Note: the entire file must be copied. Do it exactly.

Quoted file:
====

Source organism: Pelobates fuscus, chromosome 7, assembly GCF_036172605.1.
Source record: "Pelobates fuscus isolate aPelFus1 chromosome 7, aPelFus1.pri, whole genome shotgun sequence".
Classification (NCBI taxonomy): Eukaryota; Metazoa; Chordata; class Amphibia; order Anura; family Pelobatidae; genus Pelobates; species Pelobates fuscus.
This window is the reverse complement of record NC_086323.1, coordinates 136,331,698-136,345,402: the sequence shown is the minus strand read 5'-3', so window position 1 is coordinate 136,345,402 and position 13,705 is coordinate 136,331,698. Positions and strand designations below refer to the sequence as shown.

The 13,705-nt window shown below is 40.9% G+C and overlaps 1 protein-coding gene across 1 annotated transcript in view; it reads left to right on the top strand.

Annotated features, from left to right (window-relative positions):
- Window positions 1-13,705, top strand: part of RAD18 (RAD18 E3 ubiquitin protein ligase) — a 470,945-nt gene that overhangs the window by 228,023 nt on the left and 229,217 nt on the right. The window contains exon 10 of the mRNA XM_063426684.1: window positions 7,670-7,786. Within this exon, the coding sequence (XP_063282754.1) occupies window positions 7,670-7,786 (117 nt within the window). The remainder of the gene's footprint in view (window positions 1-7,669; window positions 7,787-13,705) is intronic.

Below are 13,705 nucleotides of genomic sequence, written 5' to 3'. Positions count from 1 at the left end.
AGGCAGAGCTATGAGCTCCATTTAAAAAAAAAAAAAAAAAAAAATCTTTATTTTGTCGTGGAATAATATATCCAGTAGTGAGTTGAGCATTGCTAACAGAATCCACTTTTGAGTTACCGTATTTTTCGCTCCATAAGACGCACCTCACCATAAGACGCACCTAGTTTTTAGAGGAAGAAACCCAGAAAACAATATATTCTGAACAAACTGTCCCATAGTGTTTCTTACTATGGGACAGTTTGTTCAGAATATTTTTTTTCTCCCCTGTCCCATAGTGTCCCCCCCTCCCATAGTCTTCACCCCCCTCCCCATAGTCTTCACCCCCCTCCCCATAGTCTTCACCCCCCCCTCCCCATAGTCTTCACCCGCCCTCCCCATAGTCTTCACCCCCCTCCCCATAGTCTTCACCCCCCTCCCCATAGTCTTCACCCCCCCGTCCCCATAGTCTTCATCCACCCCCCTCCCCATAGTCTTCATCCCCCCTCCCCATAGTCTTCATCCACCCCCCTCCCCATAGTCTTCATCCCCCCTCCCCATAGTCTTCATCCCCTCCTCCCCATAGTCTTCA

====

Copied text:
Source organism: Pelobates fuscus, chromosome 7, assembly GCF_036172605.1.
Source record: "Pelobates fuscus isolate aPelFus1 chromosome 7, aPelFus1.pri, whole genome shotgun sequence".
Classification (NCBI taxonomy): Eukaryota; Metazoa; Chordata; class Amphibia; order Anura; family Pelobatidae; genus Pelobates; species Pelobates fuscus.
This window is the reverse complement of record NC_086323.1, coordinates 136,331,698-136,345,402: the sequence shown is the minus strand read 5'-3', so window position 1 is coordinate 136,345,402 and position 13,705 is coordinate 136,331,698. Positions and strand designations below refer to the sequence as shown.

The 13,705-nt window shown below is 40.9% G+C and overlaps 1 protein-coding gene across 1 annotated transcript in view; it reads left to right on the top strand.

Annotated features, from left to right (window-relative positions):
- Window positions 1-13,705, top strand: part of RAD18 (RAD18 E3 ubiquitin protein ligase) — a 470,945-nt gene that overhangs the window by 228,023 nt on the left and 229,217 nt on the right. The window contains exon 10 of the mRNA XM_063426684.1: window positions 7,670-7,786. Within this exon, the coding sequence (XP_063282754.1) occupies window positions 7,670-7,786 (117 nt within the window). The remainder of the gene's footprint in view (window positions 1-7,669; window positions 7,787-13,705) is intronic.

Below are 13,705 nucleotides of genomic sequence, written 5' to 3'. Positions count from 1 at the left end.
AGGCAGAGCTATGAGCTCCATTTAAAAAAAAAAAAAAAAAAAAATCTTTATTTTGTCGTGGAATAATATATCCAGTAGTGAGTTGAGCATTGCTAACAGAATCCACTTTTGAGTTACCGTATTTTTCGCTCCATAAGACGCACCTCACCATAAGACGCACCTAGTTTTTAGAGGAAGAAACCCAGAAAACAATATATTCTGAACAAACTGTCCCATAGTGTTTCTTACTATGGGACAGTTTGTTCAGAATATTTTTTTTCTCCCCTGTCCCATAGTGTCCCCCCCTCCCATAGTCTTCACCCCCCTCCCCATAGTCTTCACCCCCCTCCCCATAGTCTTCACCCCCCCCTCCCCATAGTCTTCACCCGCCCTCCCCATAGTCTTCACCCCCCTCCCCATAGTCTTCACCCCCCTCCCCATAGTCTTCACCCCCCCGTCCCCATAGTCTTCATCCACCCCCCTCCCCATAGTCTTCATCCCCCCTCCCCATAGTCTTCATCCACCCCCCTCCCCATAGTCTTCATCCCCCCTCCCCATAGTCTTCATCCCCTCCTCCCCATAGTCTTCA